Denaturing Gradient Gel Electrophoresis in Marine Microbial Ecology

Koninklijk Nederlands Instituut voor Onderzoek der Zee - NIOZ, Burg, North Holland, Netherlands
Methods in Microbiology (Impact Factor: 0.08). 01/2001; 30:425-468. DOI: 10.1016/S0580-9517(01)30057-0
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    • "The resulting DNA samples were then subsequently stored at −20°C until further analysis. PCR Amplification of the 16 S rRNA V3 Region from the Biofilm Microbes From the extracted biofilm DNA, the V3 region of the 16S bacterial rRNA gene was amplified through polymerase chain reaction (PCR) according to previously-described conditions (Schafer and Muyzer 2001). Briefly, 40-μL reactions were prepared consisting of 1 × iTaq amplification buffer [Bio-Rad Laboratories (Canada), Mississauga, Ontario], 200 nM of each dNTP, 500 nM of each primer, 2 mg ml −1 BSA, and 2U iTaq polymerase [Bio-Rad Laboratories (Canada) Mississauga, Ontario]. "
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    ABSTRACT: Phosphate, a key nutrient for bacterial growth, is also a key component of many corrosion-control programs to manage lead and copper corrosion in premise plumbing. Bench-scale stagnant water galvanic macrocells with lead and copper components were fed with drinking water containing three levels of zinc orthophosphate [0 (control), 1, and 3 mg l −1-PO 4 ]. Suspended polycarbonate coupons, representing benign downstream fixtures, were placed in the macrocells, thus enabling biofilm formation on this material. Community profiling using denaturing gradient gel electrophoresis (16S rDNA PCR-DGGE) revealed that phosphate dose (primarily) and metal type (to a lesser extent) influenced biofilm community diversity. Generally, community diversity increased with increasing heterotrophic plate counts that in turn rose in response to elevated phosphate. Partial 16s rDNA sequences obtained from DGGE gel bands identified the dominant bacterial taxa as the phyla Verrumicrobia, Firmicutes, Bacteroidetes, and α-Proteobacteria. The increase in size and diversity of biofilm communities as a result of phosphate treatment further highlights the challenges of a phosphate corrosion-control program.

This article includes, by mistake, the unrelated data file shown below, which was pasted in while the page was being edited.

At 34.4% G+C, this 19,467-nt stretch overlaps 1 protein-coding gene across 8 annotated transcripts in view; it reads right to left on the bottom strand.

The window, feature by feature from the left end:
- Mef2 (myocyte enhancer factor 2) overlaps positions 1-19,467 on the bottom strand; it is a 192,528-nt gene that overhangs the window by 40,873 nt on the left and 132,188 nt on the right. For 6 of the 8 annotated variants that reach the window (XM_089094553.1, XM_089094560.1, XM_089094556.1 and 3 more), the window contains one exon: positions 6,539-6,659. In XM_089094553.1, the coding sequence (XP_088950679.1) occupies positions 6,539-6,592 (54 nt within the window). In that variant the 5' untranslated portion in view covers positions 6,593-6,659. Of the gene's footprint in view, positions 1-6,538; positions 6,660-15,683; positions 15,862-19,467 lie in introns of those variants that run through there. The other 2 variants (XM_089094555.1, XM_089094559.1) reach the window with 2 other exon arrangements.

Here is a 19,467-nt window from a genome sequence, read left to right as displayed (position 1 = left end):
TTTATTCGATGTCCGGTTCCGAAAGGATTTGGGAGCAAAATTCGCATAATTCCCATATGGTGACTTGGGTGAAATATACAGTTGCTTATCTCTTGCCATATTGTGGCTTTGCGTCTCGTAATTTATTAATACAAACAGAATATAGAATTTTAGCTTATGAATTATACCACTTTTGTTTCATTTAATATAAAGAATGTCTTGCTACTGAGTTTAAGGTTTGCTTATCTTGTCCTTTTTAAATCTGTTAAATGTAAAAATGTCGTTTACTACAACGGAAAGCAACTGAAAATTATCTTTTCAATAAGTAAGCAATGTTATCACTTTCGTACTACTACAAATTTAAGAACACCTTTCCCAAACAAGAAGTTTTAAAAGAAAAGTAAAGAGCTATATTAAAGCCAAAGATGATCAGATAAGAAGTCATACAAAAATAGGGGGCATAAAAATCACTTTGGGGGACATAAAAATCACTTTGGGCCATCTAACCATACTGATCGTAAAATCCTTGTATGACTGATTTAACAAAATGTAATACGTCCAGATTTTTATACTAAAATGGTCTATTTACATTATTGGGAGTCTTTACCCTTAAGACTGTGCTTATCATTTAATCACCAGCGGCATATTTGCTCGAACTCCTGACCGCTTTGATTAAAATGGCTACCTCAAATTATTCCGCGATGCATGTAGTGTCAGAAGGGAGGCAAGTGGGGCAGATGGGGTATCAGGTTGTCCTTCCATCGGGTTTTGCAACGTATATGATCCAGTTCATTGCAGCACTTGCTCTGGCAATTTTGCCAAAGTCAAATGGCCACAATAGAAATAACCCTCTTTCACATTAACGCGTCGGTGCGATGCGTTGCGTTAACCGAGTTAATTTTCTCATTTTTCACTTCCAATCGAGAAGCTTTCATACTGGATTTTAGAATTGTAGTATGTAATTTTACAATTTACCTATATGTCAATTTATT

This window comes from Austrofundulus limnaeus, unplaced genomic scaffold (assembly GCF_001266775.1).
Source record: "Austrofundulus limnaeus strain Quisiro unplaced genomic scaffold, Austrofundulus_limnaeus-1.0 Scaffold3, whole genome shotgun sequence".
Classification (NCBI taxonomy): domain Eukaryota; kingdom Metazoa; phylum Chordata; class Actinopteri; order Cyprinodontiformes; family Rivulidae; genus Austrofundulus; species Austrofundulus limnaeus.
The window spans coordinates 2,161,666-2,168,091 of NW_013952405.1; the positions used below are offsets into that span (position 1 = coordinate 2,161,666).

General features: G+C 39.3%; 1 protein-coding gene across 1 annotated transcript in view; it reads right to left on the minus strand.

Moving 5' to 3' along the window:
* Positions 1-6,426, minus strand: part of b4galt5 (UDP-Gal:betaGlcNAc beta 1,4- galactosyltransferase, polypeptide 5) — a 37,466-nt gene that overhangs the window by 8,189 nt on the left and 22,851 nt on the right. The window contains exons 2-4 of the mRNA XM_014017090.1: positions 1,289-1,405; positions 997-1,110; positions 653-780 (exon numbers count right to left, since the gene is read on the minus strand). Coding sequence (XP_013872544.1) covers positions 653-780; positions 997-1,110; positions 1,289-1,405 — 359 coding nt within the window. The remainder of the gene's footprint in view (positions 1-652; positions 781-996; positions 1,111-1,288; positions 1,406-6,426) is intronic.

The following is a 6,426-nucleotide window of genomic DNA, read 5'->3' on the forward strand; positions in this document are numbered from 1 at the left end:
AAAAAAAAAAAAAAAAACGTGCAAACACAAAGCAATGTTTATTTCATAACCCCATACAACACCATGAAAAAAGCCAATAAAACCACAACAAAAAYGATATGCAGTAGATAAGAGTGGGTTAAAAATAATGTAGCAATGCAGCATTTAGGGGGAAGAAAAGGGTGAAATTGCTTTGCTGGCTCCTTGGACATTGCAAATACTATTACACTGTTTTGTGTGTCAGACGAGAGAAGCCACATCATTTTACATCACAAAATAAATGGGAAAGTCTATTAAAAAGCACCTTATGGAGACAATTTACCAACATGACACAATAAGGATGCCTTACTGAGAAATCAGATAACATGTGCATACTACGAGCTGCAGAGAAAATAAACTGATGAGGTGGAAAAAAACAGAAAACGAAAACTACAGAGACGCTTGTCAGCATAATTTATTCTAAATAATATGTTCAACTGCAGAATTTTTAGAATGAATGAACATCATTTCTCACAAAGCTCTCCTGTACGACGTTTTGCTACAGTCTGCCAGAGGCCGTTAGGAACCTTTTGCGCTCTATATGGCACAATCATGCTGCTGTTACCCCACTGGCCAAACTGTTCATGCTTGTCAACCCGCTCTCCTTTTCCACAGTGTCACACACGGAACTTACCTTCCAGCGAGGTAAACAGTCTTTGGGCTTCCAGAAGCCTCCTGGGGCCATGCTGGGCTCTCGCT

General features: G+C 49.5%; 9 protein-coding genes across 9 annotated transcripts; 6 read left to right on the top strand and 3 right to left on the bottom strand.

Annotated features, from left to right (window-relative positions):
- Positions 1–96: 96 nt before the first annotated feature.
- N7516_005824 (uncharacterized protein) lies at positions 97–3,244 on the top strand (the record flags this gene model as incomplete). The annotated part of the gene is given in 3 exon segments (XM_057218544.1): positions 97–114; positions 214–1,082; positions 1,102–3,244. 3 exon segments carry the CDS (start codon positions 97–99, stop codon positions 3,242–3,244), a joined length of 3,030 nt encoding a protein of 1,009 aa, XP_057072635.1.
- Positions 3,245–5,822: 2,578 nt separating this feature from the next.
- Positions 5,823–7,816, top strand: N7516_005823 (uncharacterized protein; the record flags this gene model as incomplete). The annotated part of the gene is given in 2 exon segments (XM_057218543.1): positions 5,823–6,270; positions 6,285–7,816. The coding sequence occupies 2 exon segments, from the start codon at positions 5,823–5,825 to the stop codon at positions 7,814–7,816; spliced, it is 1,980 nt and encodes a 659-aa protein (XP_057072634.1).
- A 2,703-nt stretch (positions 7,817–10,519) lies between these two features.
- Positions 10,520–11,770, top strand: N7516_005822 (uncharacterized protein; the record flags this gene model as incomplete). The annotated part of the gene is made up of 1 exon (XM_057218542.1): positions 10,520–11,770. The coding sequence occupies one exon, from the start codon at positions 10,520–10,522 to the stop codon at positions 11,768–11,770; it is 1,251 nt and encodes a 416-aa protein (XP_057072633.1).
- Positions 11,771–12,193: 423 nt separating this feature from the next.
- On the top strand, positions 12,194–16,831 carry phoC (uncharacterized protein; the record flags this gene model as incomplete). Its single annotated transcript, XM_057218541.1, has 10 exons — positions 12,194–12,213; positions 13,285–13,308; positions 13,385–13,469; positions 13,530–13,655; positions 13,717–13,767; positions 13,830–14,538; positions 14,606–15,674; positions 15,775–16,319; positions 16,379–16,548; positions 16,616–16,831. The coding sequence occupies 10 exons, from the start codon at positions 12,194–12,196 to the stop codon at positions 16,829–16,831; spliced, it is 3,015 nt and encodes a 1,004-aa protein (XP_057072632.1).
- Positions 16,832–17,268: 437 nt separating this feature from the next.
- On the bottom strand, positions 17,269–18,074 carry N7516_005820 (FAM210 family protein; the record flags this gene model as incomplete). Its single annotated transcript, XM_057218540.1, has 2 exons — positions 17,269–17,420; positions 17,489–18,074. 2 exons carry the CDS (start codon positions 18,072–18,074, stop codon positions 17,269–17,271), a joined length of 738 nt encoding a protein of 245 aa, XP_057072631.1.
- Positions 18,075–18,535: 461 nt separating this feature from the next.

Journal of Environmental Engineering 10/2015; DOI:10.1061/(ASCE)EE.1943-7870.0001031 · 1.27 Impact Factor
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    • "V3–V5 16S rRNA gene tag sequencing Variable regions 3 to 5 (V4–V5) of the 16S rRNA gene from Bacteria and Archaea were amplified from a selected number of unamended slurry DNA samples covering a range of temperatures (25, 35, 38, 46, 66 • C) and time points (0, 15, 35, 62 days) using barcoded fusion primers 357F/907R (Muyzer, Dewaal and Uitterlinden 1993; Muyzer et al. 1998 "